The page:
Blood test may predict Alzheimer’s

Allison Kronberg

Researchers may have developed the first blood test that can predict Alzheimer’s before symptoms of memory loss occur, according to news sources. The research, published in Nature Medicine earlier this month, could have many implications for those at risk for the disease.

"Knowing their risk of developing cognitive impairment is very relevant to making plans around retirement and where they live," Dr. Jason Karlawish, a professor of medicine, medical ethics and health policy at the University of Pennsylvania told NPR. "So there is certainly a role for knowing that information."

Researchers from Georgetown University and University of Rochester took blood samples from 525 people 70 years or older and monitored to see who developed Alzheimer’s over the next five years, according to NPR. After sifting through over 4,000 “biomarkers,” they discovered levels of 10 fats were unique to those who developed Alzheimer’s.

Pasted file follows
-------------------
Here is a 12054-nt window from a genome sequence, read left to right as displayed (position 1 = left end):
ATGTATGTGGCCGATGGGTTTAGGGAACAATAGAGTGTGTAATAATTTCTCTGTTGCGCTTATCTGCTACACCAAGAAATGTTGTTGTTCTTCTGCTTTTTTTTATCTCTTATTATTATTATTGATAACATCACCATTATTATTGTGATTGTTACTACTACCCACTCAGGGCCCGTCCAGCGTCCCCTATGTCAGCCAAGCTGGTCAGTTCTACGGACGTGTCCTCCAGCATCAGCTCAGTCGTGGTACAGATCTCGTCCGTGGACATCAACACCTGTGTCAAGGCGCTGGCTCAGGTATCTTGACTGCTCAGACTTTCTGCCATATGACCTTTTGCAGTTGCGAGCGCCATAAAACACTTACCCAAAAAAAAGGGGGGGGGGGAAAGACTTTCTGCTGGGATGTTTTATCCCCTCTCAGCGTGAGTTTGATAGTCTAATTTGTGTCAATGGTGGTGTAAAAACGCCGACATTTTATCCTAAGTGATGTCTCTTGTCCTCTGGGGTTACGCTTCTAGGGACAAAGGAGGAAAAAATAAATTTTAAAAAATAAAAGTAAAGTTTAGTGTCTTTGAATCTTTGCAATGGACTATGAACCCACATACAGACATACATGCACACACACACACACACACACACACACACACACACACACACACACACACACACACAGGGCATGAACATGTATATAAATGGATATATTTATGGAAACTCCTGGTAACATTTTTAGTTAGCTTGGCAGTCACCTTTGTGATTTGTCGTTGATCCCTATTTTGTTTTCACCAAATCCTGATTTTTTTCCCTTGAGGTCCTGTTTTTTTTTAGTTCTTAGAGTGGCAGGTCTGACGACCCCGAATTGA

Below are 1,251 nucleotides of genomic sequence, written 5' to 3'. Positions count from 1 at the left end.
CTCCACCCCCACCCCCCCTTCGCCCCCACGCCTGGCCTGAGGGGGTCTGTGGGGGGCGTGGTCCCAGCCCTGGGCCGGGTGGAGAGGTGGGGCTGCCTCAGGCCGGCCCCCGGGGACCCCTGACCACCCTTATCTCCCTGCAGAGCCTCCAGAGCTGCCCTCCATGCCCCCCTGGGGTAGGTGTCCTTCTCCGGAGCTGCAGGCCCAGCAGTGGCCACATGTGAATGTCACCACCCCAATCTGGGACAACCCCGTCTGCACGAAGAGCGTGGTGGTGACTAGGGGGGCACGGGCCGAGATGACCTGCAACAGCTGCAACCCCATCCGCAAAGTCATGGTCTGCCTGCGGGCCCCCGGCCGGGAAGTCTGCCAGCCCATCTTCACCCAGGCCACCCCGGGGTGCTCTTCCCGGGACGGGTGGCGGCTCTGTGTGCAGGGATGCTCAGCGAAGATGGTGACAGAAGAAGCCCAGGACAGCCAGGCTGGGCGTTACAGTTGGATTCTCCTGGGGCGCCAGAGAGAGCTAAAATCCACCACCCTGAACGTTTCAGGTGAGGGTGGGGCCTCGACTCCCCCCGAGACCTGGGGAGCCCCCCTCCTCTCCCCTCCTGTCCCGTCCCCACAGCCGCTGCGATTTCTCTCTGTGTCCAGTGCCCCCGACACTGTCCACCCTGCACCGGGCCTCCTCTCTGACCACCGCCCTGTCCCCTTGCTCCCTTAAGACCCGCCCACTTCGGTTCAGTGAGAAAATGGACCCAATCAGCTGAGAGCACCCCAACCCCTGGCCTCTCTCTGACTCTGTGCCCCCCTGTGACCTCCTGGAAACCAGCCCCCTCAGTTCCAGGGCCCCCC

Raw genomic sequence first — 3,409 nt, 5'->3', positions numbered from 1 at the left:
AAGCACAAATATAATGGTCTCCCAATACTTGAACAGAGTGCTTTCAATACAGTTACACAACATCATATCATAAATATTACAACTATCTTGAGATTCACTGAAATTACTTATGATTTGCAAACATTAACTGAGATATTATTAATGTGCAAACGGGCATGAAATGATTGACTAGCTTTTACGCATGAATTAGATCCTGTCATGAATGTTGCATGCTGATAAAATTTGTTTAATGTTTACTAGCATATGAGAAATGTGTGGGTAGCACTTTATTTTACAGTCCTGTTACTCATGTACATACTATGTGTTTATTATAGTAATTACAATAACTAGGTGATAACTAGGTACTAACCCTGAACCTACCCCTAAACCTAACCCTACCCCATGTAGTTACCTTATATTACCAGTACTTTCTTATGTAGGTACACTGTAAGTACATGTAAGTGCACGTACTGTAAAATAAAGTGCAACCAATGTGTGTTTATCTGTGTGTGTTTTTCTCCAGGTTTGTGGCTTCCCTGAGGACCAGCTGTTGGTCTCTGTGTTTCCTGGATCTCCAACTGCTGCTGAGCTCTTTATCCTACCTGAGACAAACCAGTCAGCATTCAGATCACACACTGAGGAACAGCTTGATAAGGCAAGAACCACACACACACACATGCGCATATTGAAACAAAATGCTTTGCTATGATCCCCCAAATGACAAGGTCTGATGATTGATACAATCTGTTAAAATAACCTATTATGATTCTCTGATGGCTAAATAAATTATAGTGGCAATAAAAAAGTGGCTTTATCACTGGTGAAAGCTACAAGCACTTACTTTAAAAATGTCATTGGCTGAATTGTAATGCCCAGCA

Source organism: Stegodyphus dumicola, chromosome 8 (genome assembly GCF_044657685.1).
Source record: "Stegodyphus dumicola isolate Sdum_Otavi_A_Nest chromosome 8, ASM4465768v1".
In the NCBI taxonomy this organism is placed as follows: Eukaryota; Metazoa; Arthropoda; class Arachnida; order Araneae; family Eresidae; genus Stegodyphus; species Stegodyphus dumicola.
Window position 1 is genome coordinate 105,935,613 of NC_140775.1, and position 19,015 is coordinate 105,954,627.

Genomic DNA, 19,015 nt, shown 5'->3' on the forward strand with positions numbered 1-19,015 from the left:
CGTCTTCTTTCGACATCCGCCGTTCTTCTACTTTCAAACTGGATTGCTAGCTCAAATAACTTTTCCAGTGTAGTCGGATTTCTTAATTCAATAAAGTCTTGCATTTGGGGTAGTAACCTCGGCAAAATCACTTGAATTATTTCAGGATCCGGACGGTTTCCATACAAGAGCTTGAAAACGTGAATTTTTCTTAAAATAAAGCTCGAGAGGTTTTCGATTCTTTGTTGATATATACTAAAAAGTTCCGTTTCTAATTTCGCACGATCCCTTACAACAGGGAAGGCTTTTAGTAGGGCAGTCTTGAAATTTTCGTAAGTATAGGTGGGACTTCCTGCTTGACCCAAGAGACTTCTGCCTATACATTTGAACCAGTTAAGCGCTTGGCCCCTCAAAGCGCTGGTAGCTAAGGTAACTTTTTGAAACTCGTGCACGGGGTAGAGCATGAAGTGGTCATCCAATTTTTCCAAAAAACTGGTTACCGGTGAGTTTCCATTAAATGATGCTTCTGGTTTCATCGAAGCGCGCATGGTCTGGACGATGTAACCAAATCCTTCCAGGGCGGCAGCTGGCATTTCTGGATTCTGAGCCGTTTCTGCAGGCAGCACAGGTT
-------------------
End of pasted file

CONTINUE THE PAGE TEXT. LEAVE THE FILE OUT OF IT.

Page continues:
The test was accurate 90 percent of the time, USA Today reported. It is still in clinical trials.

Alzheimer’s affects over five million Americans, and is predicted to affect 13 million over the next 35 years, according to NBC. There is no known cure for Alzheimer’s.